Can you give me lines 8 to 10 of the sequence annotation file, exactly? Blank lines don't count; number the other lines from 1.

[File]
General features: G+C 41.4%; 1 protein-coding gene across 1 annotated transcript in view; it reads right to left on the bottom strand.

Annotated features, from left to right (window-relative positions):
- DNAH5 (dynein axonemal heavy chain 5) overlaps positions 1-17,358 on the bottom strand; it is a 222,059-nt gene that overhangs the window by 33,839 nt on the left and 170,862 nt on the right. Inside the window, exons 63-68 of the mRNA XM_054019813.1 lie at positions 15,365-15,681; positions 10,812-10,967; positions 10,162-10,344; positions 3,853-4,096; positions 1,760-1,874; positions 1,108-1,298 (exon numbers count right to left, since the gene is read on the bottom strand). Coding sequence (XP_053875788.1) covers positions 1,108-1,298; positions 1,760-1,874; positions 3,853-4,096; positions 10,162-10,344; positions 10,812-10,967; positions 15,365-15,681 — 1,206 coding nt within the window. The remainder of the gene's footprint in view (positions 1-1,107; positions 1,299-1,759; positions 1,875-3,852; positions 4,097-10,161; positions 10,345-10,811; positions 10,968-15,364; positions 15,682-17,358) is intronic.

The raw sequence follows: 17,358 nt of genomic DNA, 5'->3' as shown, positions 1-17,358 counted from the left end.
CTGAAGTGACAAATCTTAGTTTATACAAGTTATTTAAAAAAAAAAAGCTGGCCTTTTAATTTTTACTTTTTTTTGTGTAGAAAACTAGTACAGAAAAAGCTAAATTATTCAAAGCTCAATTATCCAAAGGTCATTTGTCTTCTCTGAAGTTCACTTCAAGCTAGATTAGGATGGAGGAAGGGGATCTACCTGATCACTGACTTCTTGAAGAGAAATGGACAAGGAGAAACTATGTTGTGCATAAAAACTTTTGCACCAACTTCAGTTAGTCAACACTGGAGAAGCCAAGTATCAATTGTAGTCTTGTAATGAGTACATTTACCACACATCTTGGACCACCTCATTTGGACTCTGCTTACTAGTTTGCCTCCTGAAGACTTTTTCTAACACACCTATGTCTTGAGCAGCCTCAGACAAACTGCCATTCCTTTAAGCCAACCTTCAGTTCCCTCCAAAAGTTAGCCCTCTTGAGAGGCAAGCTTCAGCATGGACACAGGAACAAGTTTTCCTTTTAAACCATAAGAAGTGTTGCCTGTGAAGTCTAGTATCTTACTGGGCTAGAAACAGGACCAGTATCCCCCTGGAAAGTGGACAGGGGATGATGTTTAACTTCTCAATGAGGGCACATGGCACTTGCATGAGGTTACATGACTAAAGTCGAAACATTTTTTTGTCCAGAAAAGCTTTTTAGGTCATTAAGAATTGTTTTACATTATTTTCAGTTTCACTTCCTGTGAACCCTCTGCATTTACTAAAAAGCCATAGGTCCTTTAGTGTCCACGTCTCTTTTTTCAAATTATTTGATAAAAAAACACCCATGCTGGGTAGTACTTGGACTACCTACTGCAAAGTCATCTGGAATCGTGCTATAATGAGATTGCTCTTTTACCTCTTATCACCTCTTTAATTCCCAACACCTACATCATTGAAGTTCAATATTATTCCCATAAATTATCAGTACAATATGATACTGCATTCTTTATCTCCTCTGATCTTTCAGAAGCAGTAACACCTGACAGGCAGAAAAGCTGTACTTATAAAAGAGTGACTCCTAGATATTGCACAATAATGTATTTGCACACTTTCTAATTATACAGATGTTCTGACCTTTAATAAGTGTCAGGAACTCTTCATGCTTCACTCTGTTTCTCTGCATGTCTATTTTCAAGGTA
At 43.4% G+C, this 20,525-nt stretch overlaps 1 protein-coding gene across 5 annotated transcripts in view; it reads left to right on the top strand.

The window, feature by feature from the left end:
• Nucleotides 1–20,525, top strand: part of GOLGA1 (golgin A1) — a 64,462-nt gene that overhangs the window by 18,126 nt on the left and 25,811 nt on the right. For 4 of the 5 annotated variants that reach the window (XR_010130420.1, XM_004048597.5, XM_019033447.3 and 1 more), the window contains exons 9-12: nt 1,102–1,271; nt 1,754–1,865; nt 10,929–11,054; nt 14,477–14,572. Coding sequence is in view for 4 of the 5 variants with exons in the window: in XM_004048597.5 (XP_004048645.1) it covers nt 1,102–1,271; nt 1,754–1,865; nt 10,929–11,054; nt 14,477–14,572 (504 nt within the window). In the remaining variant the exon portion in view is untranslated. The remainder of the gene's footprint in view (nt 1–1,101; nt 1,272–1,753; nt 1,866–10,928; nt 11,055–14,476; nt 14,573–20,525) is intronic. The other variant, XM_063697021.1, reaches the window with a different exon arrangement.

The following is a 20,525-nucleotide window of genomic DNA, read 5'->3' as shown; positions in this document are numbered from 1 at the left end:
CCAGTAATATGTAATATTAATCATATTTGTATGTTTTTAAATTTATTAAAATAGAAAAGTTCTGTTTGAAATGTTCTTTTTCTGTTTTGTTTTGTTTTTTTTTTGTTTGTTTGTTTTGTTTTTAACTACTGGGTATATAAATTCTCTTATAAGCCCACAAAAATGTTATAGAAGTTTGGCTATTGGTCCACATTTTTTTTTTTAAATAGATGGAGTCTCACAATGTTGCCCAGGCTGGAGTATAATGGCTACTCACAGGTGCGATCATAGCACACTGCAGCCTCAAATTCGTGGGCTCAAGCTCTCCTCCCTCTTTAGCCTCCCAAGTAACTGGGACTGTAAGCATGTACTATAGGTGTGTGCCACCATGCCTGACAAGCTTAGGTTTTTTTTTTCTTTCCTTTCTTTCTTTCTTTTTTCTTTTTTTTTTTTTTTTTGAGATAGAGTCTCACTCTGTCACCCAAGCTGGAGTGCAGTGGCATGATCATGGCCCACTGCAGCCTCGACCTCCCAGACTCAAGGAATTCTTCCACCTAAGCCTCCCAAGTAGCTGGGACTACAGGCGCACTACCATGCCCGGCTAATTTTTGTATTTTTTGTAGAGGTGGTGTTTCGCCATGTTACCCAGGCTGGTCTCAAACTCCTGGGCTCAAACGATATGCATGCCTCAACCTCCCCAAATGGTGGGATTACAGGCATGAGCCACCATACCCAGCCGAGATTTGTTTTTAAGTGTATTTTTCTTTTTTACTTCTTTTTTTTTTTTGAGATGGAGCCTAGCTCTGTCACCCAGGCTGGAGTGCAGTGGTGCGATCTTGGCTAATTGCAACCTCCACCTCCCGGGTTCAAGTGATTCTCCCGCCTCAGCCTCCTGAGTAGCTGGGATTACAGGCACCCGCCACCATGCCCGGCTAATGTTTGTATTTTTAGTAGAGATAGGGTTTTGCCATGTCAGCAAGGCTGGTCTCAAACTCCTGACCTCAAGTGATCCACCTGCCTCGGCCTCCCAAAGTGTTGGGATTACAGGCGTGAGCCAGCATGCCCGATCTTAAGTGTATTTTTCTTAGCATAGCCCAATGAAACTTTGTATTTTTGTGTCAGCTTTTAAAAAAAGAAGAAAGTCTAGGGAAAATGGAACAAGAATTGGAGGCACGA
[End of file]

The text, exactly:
• Nucleotides 1–20,525, top strand: part of GOLGA1 (golgin A1) — a 64,462-nt gene that overhangs the window by 18,126 nt on the left and 25,811 nt on the right. For 4 of the 5 annotated variants that reach the window (XR_010130420.1, XM_004048597.5, XM_019033447.3 and 1 more), the window contains exons 9-12: nt 1,102–1,271; nt 1,754–1,865; nt 10,929–11,054; nt 14,477–14,572. Coding sequence is in view for 4 of the 5 variants with exons in the window: in XM_004048597.5 (XP_004048645.1) it covers nt 1,102–1,271; nt 1,754–1,865; nt 10,929–11,054; nt 14,477–14,572 (504 nt within the window). In the remaining variant the exon portion in view is untranslated. The remainder of the gene's footprint in view (nt 1–1,101; nt 1,272–1,753; nt 1,866–10,928; nt 11,055–14,476; nt 14,573–20,525) is intronic. The other variant, XM_063697021.1, reaches the window with a different exon arrangement.

The following is a 20,525-nucleotide window of genomic DNA, read 5'->3' as shown; positions in this document are numbered from 1 at the left end:
CCAGTAATATGTAATATTAATCATATTTGTATGTTTTTAAATTTATTAAAATAGAAAAGTTCTGTTTGAAATGTTCTTTTTCTGTTTTGTTTTGTTTTTTTTTTGTTTGTTTGTTTTGTTTTTAACTACTGGGTATATAAATTCTCTTATAAGCCCACAAAAATGTTATAGAAGTTTGGCTATTGGTCCACATTTTTTTTTTTAAATAGATGGAGTCTCACAATGTTGCCCAGGCTGGAGTATAATGGCTACTCACAGGTGCGATCATAGCACACTGCAGCCTCAAATTCGTGGGCTCAAGCTCTCCTCCCTCTTTAGCCTCCCAAGTAACTGGGACTGTAAGCATGTACTATAGGTGTGTGCCACCATGCCTGACAAGCTTAGGTTTTTTTTTTCTTTCCTTTCTTTCTTTCTTTTTTCTTTTTTTTTTTTTTTTTGAGATAGAGTCTCACTCTGTCACCCAAGCTGGAGTGCAGTGGCATGATCATGGCCCACTGCAGCCTCGACCTCCCAGACTCAAGGAATTCTTCCACCTAAGCCTCCCAAGTAGCTGGGACTACAGGCGCACTACCATGCCCGGCTAATTTTTGTATTTTTTGTAGAGGTGGTGTTTCGCCATGTTACCCAGGCTGGTCTCAAACTCCTGGGCTCAAACGATATGCATGCCTCAACCTCCCCAAATGGTGGGATTACAGGCATGAGCCACCATACCCAGCCGAGATTTGTTTTTAAGTGTATTTTTCTTTTTTACTTCTTTTTTTTTTTTGAGATGGAGCCTAGCTCTGTCACCCAGGCTGGAGTGCAGTGGTGCGATCTTGGCTAATTGCAACCTCCACCTCCCGGGTTCAAGTGATTCTCCCGCCTCAGCCTCCTGAGTAGCTGGGATTACAGGCACCCGCCACCATGCCCGGCTAATGTTTGTATTTTTAGTAGAGATAGGGTTTTGCCATGTCAGCAAGGCTGGTCTCAAACTCCTGACCTCAAGTGATCCACCTGCCTCGGCCTCCCAAAGTGTTGGGATTACAGGCGTGAGCCAGCATGCCCGATCTTAAGTGTATTTTTCTTAGCATAGCCCAATGAAACTTTGTATTTTTGTGTCAGCTTTTAAAAAAAGAAGAAAGTCTAGGGAAAATGGAACAAGAATTGGAGGCACGA